Happy two days after Christmas! I trust that by now, most everyone has returned to work with just a bit of that Yuletide glow still lingering...
Anyhow, on to baseball! I was scrolling through some recent baseball stories this morning, and read that the Yankees are probably not going to offer on free agent starting pitcher Hiroki Kuroda. I don't get it. It is well-documented that the Yankees both (1) spend way more money than anyone else and (2) still have a seemingly endless supply of money rolling in. Because of these factors, combined with their painfully shallow rotation (Sabathia plus...), I thought for certain that they would be acquiring at least one (if not all!) of the high level free agent pitchers available, by offering them a ludicrous amount of money. But then Mark Buerhle signed with the Marlins and C.J. Wilson signed with the Angels. At this point, I thought for certain that they were all in on Yu Darvish (see " 'If I Were General Manager...' Series: AL East). But then it was announced that the Rangers had the winning bid, and the Blue Jays were likely a close second. Now, admittedly, the Yankees may have simply been outbid. But how often are the Yankees bested financially on something that they really want? Then today, I read that they are probably not in on Kuroda, perhaps the top free agent name left. So what's the plan?
If the season started today, the Yankee rotation would look like this:
1. C.C. Sabathia
2. Ivan Nova
3. Phil Hughes
4. A.J. Burnett
5. Freddy Garcia
Sabathia is great, and Nova had a good year last year, and looks as if he could be a decent #2/#3 in the making. But what about the last three spots?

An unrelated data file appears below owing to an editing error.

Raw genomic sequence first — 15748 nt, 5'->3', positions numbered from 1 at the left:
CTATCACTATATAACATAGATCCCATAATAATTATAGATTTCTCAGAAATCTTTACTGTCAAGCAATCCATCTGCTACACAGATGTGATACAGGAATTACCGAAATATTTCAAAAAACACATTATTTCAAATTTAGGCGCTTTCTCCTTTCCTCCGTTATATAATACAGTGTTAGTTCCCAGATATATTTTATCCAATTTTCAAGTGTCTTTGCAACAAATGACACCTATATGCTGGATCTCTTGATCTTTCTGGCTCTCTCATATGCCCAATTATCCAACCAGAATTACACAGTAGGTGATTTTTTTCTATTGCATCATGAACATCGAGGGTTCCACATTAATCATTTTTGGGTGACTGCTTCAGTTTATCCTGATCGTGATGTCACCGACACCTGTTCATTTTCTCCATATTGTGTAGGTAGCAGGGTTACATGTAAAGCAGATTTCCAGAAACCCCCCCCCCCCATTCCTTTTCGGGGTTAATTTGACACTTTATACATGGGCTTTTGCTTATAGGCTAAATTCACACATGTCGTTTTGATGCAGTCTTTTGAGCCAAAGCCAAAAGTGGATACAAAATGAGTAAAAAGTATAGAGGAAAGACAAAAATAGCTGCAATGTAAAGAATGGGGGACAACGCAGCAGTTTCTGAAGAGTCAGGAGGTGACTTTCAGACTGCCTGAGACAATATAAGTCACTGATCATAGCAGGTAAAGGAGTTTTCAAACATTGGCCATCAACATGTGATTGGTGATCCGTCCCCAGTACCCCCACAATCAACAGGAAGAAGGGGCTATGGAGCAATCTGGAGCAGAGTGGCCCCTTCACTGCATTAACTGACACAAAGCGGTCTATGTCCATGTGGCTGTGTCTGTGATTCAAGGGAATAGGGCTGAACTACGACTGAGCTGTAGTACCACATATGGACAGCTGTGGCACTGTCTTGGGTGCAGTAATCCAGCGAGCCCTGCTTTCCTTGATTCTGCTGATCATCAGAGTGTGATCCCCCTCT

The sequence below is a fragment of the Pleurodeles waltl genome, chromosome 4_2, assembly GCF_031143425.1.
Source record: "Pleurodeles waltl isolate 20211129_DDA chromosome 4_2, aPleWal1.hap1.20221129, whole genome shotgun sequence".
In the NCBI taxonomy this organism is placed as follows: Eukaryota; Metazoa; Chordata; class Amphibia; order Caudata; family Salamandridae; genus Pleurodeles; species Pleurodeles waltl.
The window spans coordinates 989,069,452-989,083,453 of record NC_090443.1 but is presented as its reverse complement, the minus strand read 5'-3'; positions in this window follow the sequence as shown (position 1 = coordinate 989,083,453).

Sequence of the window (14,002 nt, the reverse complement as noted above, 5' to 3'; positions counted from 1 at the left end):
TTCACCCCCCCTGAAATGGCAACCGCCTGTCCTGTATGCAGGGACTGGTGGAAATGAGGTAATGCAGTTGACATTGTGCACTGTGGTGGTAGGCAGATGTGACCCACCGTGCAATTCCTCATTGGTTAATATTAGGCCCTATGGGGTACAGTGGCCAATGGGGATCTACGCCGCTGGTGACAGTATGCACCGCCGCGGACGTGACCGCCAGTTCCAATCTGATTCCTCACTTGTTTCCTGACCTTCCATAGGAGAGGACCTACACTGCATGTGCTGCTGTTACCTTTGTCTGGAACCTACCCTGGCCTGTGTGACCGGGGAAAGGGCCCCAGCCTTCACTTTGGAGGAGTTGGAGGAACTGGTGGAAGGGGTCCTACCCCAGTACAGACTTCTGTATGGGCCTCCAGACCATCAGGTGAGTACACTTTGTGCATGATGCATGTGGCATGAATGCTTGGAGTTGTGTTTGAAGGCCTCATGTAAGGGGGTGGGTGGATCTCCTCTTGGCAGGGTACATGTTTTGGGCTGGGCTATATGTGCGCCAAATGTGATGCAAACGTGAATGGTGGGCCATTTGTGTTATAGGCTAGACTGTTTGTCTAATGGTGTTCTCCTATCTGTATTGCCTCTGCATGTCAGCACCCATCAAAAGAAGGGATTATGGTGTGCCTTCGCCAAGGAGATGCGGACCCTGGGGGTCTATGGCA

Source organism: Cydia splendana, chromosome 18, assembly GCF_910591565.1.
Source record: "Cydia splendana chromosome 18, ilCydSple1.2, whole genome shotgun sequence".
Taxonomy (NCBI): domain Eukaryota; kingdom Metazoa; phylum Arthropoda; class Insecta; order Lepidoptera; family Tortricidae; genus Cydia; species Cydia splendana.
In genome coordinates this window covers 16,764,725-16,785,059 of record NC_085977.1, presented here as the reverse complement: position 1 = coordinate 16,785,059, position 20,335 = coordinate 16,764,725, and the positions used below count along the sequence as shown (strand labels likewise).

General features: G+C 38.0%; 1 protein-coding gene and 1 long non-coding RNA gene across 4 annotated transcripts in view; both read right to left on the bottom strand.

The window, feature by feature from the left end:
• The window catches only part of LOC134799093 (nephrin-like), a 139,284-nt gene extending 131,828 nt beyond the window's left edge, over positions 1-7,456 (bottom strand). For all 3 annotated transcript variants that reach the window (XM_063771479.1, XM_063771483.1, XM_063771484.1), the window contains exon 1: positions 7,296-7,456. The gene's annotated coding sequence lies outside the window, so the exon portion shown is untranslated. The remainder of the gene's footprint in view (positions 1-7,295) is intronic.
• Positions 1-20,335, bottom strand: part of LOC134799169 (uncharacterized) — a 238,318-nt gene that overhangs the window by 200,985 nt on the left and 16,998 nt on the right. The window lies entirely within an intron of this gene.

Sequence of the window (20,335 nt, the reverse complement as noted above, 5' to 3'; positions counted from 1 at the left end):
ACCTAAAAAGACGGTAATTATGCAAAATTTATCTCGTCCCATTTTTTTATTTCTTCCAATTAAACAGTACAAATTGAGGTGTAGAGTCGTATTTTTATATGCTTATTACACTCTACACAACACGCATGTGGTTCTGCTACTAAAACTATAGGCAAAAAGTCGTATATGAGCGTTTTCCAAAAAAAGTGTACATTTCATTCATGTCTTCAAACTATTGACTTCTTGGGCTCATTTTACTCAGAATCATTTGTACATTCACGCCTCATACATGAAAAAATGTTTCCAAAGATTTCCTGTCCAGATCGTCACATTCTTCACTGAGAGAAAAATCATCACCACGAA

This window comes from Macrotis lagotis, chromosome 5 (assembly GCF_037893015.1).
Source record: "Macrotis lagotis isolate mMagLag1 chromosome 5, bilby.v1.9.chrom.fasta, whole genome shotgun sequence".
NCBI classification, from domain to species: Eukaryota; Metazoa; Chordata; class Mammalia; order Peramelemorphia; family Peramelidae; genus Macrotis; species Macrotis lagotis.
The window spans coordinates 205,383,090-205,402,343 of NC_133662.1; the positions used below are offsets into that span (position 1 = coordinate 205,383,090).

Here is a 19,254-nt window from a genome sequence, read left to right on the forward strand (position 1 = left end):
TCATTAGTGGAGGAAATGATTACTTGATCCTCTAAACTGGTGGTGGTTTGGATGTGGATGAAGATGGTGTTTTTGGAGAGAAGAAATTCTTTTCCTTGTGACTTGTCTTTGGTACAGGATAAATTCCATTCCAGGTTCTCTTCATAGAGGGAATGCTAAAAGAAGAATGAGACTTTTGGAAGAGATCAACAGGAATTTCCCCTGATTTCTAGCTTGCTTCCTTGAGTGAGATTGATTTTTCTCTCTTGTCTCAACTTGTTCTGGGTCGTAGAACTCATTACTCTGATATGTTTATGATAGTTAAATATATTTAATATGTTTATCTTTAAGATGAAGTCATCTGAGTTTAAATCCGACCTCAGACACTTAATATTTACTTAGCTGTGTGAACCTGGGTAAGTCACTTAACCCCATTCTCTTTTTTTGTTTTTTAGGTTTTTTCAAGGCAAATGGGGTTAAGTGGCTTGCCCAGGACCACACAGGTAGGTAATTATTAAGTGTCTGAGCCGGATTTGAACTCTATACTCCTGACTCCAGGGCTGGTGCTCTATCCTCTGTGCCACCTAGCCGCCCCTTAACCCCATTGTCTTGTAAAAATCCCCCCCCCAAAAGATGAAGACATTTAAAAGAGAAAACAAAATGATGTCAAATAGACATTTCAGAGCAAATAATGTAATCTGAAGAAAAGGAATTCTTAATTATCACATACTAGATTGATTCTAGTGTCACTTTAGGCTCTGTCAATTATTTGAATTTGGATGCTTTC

- Phil Hughes had a solid 2010 campaign, but last year he mixed the undesirable qualities of being (1) unhealthy and (2) horrible at pitching. Hughes is still young, with upside, so I wouldn't toss him aside. But I also wouldn't count on him the way that the Yankees seemingly are.
- A.J. Burnett is both expensive ($16.5 million for the next two seasons) and horrible, with an ERA over 5 for the last two seasons. For any other team, he would be to expensive to write off, but the Yankees have never been shy about their ability to eat dead money salary.
- 35 year old Freddy Garcia enjoyed something of a career renaissance last year, but that comes after five years of sub-mediocre pitching, and I'm willing to bet he comes back to the mean in 2012. We no longer live in an era of baseball in which a 37 year old Barry Bonds suddenly hits 73 home runs.
All of that to say, I can't believe that the Yankees and their Thurston Howell III money haven't done anything to upgrade their rotation. Maybe they are bluffing on Kuroda. Maybe they are going all-in on Roy Oswalt, who is still hanging around. Maybe nobody wants to pitch in their stupid launching pad of a stadium. Or maybe they have dumped all of their starting pitching money into genetic research on cloning Rodger Clemens. All we can do is wait and see.